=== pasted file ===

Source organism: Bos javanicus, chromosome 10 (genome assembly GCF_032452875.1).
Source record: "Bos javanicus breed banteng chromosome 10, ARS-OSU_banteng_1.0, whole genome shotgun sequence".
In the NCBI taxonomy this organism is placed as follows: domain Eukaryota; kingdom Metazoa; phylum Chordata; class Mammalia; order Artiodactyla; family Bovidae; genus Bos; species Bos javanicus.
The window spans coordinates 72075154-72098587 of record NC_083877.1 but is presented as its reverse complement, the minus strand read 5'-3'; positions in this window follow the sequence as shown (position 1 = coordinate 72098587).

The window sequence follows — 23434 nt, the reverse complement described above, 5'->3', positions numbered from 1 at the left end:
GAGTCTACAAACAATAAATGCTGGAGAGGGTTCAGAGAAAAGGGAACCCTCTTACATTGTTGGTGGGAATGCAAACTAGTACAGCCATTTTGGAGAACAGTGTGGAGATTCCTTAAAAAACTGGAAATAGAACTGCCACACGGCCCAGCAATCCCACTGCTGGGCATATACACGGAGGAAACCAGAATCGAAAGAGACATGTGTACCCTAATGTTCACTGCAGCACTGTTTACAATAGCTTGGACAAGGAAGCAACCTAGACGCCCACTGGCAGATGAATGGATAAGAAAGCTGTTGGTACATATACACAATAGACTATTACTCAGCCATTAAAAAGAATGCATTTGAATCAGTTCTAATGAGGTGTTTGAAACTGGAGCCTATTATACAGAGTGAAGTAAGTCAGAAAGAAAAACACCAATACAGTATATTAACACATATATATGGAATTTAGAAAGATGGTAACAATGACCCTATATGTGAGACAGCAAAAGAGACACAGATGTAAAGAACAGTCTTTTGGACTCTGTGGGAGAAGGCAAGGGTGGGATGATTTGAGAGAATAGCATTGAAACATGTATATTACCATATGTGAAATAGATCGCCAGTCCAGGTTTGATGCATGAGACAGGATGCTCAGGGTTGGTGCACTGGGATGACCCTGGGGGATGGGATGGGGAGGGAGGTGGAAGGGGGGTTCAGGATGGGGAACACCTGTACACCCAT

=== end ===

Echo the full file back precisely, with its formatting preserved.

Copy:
Source organism: Bos javanicus, chromosome 10 (genome assembly GCF_032452875.1).
Source record: "Bos javanicus breed banteng chromosome 10, ARS-OSU_banteng_1.0, whole genome shotgun sequence".
In the NCBI taxonomy this organism is placed as follows: domain Eukaryota; kingdom Metazoa; phylum Chordata; class Mammalia; order Artiodactyla; family Bovidae; genus Bos; species Bos javanicus.
The window spans coordinates 72075154-72098587 of record NC_083877.1 but is presented as its reverse complement, the minus strand read 5'-3'; positions in this window follow the sequence as shown (position 1 = coordinate 72098587).

The window sequence follows — 23434 nt, the reverse complement described above, 5'->3', positions numbered from 1 at the left end:
GAGTCTACAAACAATAAATGCTGGAGAGGGTTCAGAGAAAAGGGAACCCTCTTACATTGTTGGTGGGAATGCAAACTAGTACAGCCATTTTGGAGAACAGTGTGGAGATTCCTTAAAAAACTGGAAATAGAACTGCCACACGGCCCAGCAATCCCACTGCTGGGCATATACACGGAGGAAACCAGAATCGAAAGAGACATGTGTACCCTAATGTTCACTGCAGCACTGTTTACAATAGCTTGGACAAGGAAGCAACCTAGACGCCCACTGGCAGATGAATGGATAAGAAAGCTGTTGGTACATATACACAATAGACTATTACTCAGCCATTAAAAAGAATGCATTTGAATCAGTTCTAATGAGGTGTTTGAAACTGGAGCCTATTATACAGAGTGAAGTAAGTCAGAAAGAAAAACACCAATACAGTATATTAACACATATATATGGAATTTAGAAAGATGGTAACAATGACCCTATATGTGAGACAGCAAAAGAGACACAGATGTAAAGAACAGTCTTTTGGACTCTGTGGGAGAAGGCAAGGGTGGGATGATTTGAGAGAATAGCATTGAAACATGTATATTACCATATGTGAAATAGATCGCCAGTCCAGGTTTGATGCATGAGACAGGATGCTCAGGGTTGGTGCACTGGGATGACCCTGGGGGATGGGATGGGGAGGGAGGTGGAAGGGGGGTTCAGGATGGGGAACACCTGTACACCCAT